The Privilege Is All Mine

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Social Democrat co-leader Catherine Murphy and Sinn Féin’s Pearse Doherty TD on the plinth of Leinster House following yesterday’s Supreme Court victory.

Further to Denis O’Brien’s loss in the Supreme Court yesterday.

Michael Clifford in The Irish Examiner writes:

‘Mr O’Brien was looking to assert what he saw as his rights as a citizen in a democracy. His action was based on asserting a principle.

The 19 individuals [who had their private data removed from email servers in Independent News And Media and taken to the Isle of Man where the data was “interrogated” and costs covered by a company controlled by Mr O’Brien, Blaydon Ltd,] all of whom are undoubtedly people of high principle, will more likely be interested in receiving monetary compensation rather than a legal declaration.

If they can prove their case, they will be entitled to be well-compensated for a breach of their privacy. In such an eventuality, the money will have to be paid out by INM.

It would be something of a bitter irony for Mr O’Brien if, as the main shareholder, he had to stump up for a privacy breach on a court ruling, having experienced, in his own case, a ruling that his privacy was legitimately breached in parliament.’

Bitter irony for O’Brien if INM has to stump up over privacy breach (Michael Clifford, Irish Examiner)

Listen: Kildare TD Says Supreme Court Decision Puts Any Questions On The Strength Of Parliamentary Privilege Beyond Doubt. (KFM)

Yesterday: Dismissing Denis

Previously: We Shall Fight Them On The Breaches

Meanwhile…

Flashbackageddon!

The first in a bowel-loosening series of emails from Denis O’Brien’s solicitors after the posting of Ms Murphy’s speech in the Dáil, May 26, 2015.

Good times.

Previously: [REDACTED]’s 1.25% Interest Rate

19 thoughts on “The Privilege Is All Mine

  1. Brother Barnabas

    interesting (ish) that they would sign the letter “william fry” [who has been dead for more than a century]

    1. Andyourpointiswhatexactly?

      Not really. The company is called William Fry. Standard practice, innit.

        1. Andyourpointiswhatexactly?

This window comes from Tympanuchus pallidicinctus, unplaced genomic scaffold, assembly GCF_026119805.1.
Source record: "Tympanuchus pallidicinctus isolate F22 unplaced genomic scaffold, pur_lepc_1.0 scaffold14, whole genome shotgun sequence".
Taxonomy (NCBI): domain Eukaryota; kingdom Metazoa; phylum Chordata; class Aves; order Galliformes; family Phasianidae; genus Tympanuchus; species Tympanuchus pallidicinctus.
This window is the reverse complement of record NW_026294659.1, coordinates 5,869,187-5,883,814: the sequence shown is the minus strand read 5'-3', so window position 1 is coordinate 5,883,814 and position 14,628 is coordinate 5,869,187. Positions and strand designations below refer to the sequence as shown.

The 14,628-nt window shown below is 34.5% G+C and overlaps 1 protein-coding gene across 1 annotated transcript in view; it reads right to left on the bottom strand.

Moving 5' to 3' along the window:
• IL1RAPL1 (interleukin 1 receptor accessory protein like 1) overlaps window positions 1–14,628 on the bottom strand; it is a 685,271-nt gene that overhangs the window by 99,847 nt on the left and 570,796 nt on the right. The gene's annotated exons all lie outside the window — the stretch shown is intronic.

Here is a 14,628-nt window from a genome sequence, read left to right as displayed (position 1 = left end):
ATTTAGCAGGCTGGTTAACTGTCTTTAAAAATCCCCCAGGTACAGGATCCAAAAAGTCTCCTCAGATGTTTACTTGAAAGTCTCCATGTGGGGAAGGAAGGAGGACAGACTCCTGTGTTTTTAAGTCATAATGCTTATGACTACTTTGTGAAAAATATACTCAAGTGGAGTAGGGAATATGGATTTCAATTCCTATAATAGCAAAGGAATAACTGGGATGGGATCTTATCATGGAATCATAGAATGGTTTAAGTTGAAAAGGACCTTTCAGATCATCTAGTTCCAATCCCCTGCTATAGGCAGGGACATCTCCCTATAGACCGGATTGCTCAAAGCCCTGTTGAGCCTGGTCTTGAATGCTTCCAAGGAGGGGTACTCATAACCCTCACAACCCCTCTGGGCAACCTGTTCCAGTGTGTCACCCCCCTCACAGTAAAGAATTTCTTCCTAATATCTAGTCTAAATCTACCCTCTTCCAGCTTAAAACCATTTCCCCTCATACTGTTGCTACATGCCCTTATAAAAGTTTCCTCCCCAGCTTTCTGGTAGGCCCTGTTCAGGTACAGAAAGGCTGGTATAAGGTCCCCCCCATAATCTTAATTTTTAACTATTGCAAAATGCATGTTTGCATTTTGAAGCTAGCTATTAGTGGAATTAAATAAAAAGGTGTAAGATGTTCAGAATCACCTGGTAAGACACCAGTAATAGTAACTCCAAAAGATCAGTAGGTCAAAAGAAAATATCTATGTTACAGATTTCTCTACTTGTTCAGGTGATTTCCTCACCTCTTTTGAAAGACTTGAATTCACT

Go for it, sweetcheeks, said you. Belittling me makes me HAWT.
          Did I misunderstand?

  2. Slightly Bemused

    This brings up an interesting question, related to your posting of that solicitor’s letter and the related article in 2015. I believe it was mentioned then, but I do not recall reading a definitive answer, which may now be more available.

    If a TD or Senator has Absolute Privilege and makes statements in the Dáil or Seanad on matters covered in the public domain by a court injunction, are media outlets allowed to report that, so long as it is verbatim, or are they restrained by the injunction?

    Given Dáil and Seanad proceedings are open to the public in various means including transmission via television, surely print and other media outlets should be allowed to do so as what they are reporting is not the issue, but rather the proceedings in either House of the Oireachtas.

    Curious to know opinions on this. Any word from Legal Coffee Drinker?

    1. Bodger

      Slightly Bemused, the courts later confirmed a few days later that outlets can report.

      1. Slightly Bemused

        Ah, I must have missed that at the time. Good to know.

        Thanks for getting back to me :)

      1. Frilly Keane

        ‘hould your horses there Cian
        An’ steady your guns bhoy
        Conflict of Interest
        Go to my LinkedIn and read a article
        “Understanding Conflict”
        I think that’s what it’s titled

        It’s Wm Fry that MAY have a conflict
        Fee Influence

        Trap their fee income for the year
        And test it

        Big 4 is usually capped at the 8%ish mark before they have to declare a CoI

  3. Frilly Keane

    Incidentally
    This

    Is why the Social Democrats
    Deserve our attention and support
    Not their back office stuff

    Same goes for Sinn Fein btw

  4. Truth in the News

    Is there a person named “William Fry” in the legal practice of WILLIAM FRY and if not
    who in the practice signed the letter as William Fry and why did they not use their
    own name and signature, What is the view of Ken Murphy of the Law Society on
    all of this,,,,,,,,he hardly signs his correspondence other than Ken Murphy.

  5. Susan O'Sullivan

    I worked at William Fry as a Legal Secretary – it was standard practice for the lawyers to sign off as William Fry rather than their own names.

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